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The betting game consists of two rounds. In each round you can bet a certain amount, and you know beforehand that the opponent's bet follows a distribution with p.d.f. $f(x)$ whose support is on $[0, \infty)$.

In a round, if your bet is higher you pay whatever the opponent's bet is; otherwise you lose the round and you pay nothing.

Suppose you have $S \in [0, \infty)$ amount of money to bet, and the goal is to win as many rounds as possible with the money in hand (in expectation), under the condition that you cannot spend more than $S$ almost surely.

If you lose the first round, clearly the best strategy is to bet $S$ in the second round, and if you win with a cost of $C$ in the first round, the best strategy is to bet $S - C$ in the second round. Now the problem simply boils down to a 1D optimization problem where the optimization variable is how much you should betin the first round. I'm having a hard time finding the analytical form of the solution.

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  • $\begingroup$ "the goal is to win as many rounds as possible": The number of rounds won is a random variable, so it can't be maximized. Do you mean that you want to maximize the expected number of rounds won? $\endgroup$ – joriki May 9 '20 at 23:24
  • $\begingroup$ @joriki Yes, I've edited the question to make it more clear. $\endgroup$ – Yuan Gao May 10 '20 at 0:34
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If you want to maximize the expected number of rounds won, there’s no point in foregoing a win in the first round to save money hoping for a win in the second round, since that would also just count for one win. Since how much you pay in the first round depends only on whether you win, not on how much you bet in order to win, you should bet the entire sum $S$ in the first round.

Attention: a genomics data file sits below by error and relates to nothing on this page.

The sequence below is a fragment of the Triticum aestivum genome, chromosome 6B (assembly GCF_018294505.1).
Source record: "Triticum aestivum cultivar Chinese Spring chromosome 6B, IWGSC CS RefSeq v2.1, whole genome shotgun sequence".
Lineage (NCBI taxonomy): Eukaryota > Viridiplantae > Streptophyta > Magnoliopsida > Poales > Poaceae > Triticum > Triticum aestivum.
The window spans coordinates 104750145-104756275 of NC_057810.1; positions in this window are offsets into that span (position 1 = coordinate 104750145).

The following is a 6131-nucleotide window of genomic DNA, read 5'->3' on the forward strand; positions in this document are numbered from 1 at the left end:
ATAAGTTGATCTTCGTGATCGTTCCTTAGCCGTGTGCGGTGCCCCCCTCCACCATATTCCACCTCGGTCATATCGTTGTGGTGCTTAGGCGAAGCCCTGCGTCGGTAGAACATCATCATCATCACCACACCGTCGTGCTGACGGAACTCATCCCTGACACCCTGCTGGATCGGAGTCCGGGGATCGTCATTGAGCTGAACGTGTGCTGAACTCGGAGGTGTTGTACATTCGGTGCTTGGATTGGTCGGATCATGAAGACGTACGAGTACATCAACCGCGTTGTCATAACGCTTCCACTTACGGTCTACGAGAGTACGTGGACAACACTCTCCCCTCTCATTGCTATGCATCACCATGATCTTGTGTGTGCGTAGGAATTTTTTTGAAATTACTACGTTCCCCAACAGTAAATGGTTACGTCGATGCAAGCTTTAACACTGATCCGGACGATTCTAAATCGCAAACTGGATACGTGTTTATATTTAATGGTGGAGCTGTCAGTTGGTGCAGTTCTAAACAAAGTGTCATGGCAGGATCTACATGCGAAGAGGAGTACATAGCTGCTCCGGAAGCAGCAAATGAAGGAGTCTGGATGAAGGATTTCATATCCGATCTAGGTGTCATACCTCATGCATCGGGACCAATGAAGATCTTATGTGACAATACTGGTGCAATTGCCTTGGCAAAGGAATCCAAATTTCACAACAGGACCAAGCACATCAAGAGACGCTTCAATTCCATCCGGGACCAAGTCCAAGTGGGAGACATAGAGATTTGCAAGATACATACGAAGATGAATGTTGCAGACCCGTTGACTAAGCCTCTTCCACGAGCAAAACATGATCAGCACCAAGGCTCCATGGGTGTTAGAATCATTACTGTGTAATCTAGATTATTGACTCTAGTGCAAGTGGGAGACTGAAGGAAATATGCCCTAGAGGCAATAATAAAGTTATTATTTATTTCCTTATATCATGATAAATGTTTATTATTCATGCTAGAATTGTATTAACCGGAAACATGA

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  • $\begingroup$ How much you pay in the first round also depends on how much you bet right? i.e., $\int_0^b f(x)dx \cdot \int_0^b xf(x)dx$ in expectation if you bet $b$. $\endgroup$ – Yuan Gao May 10 '20 at 0:49
  • $\begingroup$ @YuanGao: Which quantity is given by that expression? If how much you pay in the first round depends on how much you bet (other than through the fact that whether you win depends on your bet), you need to clarify the question accordingly. Currently it seems to rather unambiguously state that "if your bet is higher you pay whatever the opponent's bet is", i.e. what you pay depends only on whether you win, not on how much you bet to win. $\endgroup$ – joriki May 10 '20 at 0:57
  • $\begingroup$ What I was thinking is that the probability of winning under a bet $b$ is $\int_0^b f(x)dx$. And, the expected amount you would pay under the condition that you won under a bet $b$, would be $\int_0^b xf(x)dx$. Maybe I'm wrong somewhere, but I'm not able to see it. $\endgroup$ – Yuan Gao May 10 '20 at 1:08
  • $\begingroup$ @YuanGao: No, those are both right, but my argument shows that you don't need those calculations. I don't see how those calculations contradict my argument that how much you pay depends only on whether you win. $\endgroup$ – joriki May 10 '20 at 1:10
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    $\begingroup$ Thanks for the clarification @joriki. I have thought about this answer for a while, and I am convinced that it is correct. $\endgroup$ – Ekesh Kumar May 10 '20 at 2:04

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